President Obama shares third-year's letter with NASA officials
Third-year College student Isaac Larkin, a biochemistry major from Los Gatos, Calif., watched the Curiosity space rover land on Mars in August with the same awe and joy that many people in NASA headquarters showed during the televised event.
Larkin fired off a congratulatory letter to President Barack Obama that got the attention of the administration. Larkin wrote in favor of funding such projects, arguing that scientific expeditions have powerful unifying effects for the country. The White House quickly shared his message with NASA’s Planetary Science Division Director James Green, who read the letter at a meeting of the National Academy of Sciences on Monday, Sept. 24.
Having his voice included in the national discussion on the future of the space program was “a great honor,” Larkin said.
Here is the full text of Larkin’s letter:
Dear President Obama,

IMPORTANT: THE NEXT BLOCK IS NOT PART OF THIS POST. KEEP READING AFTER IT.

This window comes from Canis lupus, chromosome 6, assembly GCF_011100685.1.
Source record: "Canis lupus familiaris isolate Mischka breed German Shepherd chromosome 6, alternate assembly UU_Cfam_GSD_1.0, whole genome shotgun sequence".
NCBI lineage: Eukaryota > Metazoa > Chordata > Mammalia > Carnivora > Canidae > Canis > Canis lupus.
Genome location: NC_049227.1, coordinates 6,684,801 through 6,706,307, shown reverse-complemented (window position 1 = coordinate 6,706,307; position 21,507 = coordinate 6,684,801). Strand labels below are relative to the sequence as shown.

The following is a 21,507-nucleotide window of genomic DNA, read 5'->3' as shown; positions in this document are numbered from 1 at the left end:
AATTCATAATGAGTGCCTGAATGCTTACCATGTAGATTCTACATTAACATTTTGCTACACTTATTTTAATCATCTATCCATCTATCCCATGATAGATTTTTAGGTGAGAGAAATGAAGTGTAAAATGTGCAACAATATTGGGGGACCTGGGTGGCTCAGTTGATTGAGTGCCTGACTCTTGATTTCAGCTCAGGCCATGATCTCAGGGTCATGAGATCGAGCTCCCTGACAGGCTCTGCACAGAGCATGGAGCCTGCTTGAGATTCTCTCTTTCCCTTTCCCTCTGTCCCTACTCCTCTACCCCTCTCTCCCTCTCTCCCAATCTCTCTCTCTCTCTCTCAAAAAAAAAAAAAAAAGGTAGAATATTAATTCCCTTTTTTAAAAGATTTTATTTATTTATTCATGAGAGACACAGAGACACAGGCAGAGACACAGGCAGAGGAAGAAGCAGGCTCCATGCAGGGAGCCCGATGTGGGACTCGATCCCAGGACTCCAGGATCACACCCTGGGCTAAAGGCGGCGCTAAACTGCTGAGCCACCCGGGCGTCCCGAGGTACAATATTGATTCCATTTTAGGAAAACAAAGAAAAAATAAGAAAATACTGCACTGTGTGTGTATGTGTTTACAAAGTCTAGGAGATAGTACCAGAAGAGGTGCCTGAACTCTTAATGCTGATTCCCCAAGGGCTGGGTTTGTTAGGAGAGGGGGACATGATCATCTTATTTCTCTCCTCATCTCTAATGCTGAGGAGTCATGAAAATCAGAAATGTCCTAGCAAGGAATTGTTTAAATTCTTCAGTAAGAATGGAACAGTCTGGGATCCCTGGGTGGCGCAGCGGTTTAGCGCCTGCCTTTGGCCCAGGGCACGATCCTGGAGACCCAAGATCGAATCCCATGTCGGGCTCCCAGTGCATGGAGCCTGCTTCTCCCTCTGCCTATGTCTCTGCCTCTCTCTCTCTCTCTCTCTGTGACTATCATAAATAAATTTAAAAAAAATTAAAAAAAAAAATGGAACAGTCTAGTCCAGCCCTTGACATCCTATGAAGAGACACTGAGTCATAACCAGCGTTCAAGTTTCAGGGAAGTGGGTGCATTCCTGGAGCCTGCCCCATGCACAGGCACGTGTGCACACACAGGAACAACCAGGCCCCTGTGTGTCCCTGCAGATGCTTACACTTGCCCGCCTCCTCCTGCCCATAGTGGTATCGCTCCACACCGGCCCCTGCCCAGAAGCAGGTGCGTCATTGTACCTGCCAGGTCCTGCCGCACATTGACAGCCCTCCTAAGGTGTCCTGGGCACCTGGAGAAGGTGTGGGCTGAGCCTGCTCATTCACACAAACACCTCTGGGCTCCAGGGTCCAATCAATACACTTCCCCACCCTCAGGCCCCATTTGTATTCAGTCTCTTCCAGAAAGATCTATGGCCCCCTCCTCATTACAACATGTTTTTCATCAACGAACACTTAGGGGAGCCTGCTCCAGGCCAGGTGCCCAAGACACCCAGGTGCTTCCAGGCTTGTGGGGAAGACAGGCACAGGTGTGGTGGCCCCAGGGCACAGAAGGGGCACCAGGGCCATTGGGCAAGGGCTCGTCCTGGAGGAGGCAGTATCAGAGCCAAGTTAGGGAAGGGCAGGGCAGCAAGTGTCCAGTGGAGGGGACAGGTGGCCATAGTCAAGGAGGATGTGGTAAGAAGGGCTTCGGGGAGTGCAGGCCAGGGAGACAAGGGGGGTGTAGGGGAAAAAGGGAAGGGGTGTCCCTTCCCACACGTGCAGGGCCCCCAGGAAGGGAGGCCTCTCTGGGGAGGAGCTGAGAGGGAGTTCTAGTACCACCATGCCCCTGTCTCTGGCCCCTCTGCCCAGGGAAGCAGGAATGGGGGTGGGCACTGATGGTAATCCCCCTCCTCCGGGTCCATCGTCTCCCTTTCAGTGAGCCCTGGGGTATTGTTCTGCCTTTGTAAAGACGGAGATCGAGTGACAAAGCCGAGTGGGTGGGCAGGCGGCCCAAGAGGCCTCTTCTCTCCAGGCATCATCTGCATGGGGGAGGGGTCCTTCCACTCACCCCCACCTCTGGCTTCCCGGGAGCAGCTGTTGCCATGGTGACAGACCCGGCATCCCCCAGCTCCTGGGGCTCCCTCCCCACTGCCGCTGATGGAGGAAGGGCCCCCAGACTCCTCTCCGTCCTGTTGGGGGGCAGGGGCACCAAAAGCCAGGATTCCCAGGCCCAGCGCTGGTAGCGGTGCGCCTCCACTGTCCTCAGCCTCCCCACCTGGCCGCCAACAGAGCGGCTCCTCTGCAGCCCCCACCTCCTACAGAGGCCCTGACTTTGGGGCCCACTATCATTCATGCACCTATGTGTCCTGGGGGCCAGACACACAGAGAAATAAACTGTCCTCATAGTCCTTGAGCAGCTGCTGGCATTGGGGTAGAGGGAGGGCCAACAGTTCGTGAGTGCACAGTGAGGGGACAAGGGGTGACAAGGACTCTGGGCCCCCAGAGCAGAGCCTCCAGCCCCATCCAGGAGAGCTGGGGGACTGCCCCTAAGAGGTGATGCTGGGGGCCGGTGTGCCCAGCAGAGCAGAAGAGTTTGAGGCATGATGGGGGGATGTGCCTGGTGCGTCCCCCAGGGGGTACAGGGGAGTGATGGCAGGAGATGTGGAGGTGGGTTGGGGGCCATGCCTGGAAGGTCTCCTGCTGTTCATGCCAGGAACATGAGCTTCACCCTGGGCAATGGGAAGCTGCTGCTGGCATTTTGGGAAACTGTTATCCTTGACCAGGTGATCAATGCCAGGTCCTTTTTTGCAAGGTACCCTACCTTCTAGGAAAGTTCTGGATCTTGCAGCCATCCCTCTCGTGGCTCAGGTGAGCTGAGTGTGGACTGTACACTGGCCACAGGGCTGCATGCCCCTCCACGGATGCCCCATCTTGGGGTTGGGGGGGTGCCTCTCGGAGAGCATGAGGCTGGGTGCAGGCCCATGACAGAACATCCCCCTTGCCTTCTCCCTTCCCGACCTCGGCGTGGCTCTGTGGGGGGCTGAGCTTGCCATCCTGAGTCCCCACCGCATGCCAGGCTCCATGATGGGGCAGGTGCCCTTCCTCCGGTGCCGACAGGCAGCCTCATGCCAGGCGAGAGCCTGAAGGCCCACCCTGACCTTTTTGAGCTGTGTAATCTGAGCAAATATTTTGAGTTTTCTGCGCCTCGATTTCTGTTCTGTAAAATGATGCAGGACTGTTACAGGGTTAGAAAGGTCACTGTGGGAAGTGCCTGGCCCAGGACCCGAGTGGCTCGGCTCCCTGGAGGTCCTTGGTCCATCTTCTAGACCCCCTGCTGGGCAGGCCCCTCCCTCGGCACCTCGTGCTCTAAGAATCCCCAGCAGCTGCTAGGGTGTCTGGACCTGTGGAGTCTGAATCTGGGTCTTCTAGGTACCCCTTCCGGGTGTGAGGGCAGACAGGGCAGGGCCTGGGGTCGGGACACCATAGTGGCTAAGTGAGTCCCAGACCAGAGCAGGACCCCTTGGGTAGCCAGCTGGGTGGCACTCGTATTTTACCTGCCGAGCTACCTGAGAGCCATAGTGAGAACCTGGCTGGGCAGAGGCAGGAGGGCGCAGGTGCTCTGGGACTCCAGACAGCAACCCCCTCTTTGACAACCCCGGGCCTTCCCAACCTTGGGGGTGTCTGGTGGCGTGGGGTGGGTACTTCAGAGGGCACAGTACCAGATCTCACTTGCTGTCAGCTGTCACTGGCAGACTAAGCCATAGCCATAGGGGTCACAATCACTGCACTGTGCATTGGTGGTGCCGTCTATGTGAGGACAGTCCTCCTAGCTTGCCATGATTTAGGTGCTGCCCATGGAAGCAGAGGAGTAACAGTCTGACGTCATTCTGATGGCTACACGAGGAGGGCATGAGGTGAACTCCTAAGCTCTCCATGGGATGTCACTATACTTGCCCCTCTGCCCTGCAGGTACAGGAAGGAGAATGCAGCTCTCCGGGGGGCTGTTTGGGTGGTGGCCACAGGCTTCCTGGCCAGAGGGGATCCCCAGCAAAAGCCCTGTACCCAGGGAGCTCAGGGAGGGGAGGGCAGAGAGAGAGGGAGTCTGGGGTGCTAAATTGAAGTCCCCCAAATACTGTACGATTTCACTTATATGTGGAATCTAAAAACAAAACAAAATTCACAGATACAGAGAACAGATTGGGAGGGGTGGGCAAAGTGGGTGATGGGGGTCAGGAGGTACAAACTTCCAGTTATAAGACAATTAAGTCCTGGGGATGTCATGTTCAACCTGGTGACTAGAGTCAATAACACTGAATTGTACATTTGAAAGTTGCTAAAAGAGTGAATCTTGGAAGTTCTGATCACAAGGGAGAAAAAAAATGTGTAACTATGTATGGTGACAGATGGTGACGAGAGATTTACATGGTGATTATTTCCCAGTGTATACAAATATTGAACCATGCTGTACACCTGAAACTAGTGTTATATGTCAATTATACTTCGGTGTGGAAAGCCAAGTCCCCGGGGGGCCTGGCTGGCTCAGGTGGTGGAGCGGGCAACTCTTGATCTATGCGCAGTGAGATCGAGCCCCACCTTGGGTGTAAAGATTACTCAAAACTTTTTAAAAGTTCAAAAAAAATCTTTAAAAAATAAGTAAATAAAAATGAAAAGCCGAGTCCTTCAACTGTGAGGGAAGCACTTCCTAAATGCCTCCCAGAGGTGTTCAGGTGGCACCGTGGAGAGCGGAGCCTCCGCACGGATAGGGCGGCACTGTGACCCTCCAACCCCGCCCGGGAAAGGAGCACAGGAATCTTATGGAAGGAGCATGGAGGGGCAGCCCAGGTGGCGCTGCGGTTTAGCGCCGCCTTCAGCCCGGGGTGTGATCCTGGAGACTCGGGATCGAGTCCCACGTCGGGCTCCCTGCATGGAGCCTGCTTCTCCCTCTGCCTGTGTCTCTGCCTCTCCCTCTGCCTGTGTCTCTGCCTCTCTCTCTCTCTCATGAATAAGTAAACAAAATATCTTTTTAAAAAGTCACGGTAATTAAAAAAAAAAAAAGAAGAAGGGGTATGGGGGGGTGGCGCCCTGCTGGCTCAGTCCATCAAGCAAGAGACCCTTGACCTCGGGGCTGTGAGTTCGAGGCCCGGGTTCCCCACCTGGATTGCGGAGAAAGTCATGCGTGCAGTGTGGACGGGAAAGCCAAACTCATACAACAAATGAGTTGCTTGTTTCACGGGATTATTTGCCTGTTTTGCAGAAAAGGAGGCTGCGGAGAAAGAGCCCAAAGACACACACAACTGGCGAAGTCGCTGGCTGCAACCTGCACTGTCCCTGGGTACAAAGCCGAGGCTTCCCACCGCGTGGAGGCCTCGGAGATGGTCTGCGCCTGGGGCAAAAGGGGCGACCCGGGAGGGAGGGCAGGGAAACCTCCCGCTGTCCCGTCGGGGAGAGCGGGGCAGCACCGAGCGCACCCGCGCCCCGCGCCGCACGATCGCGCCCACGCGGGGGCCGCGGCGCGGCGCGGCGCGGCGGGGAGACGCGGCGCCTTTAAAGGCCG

I just wanted to let you know how much Curiosity’s successful landing on Mars means to me. The fact that ANY organization in the world could send a 1-ton mobile research platform to Mars and land it safely, much less using a hovering, rocket-propelled sky crane, is a triumph of human intelligence, civilization and cooperation. The fact that it was our National Aeronautics and Space Administration makes me more proud to be an American than anything has in a long time. What truly inspires me about this mission, however, is not the flawless success the NASA scientists and engineers achieved last night, or the staggering technological advances that have been fueled by similar exploration. Rather, it is the unbridled joy and unity that I have seen on the faces of the crying, hugging members of Mission Control, in countless celebratory Internet posts, and in excited conversation with people this morning. I am 20 years old, and the only times I can remember feeling as close to my fellow Americas as I do now have been during national tragedies. The unifying effect of scientific expeditions like the Curiosity and the Apollo landings is incredibly powerful, all the more so because it is born of out of triumphant national success, rather than sorrow. Please, continue to fund NASA and its expeditions. In so many ways, we lift ourselves up when we shoot for the stars.
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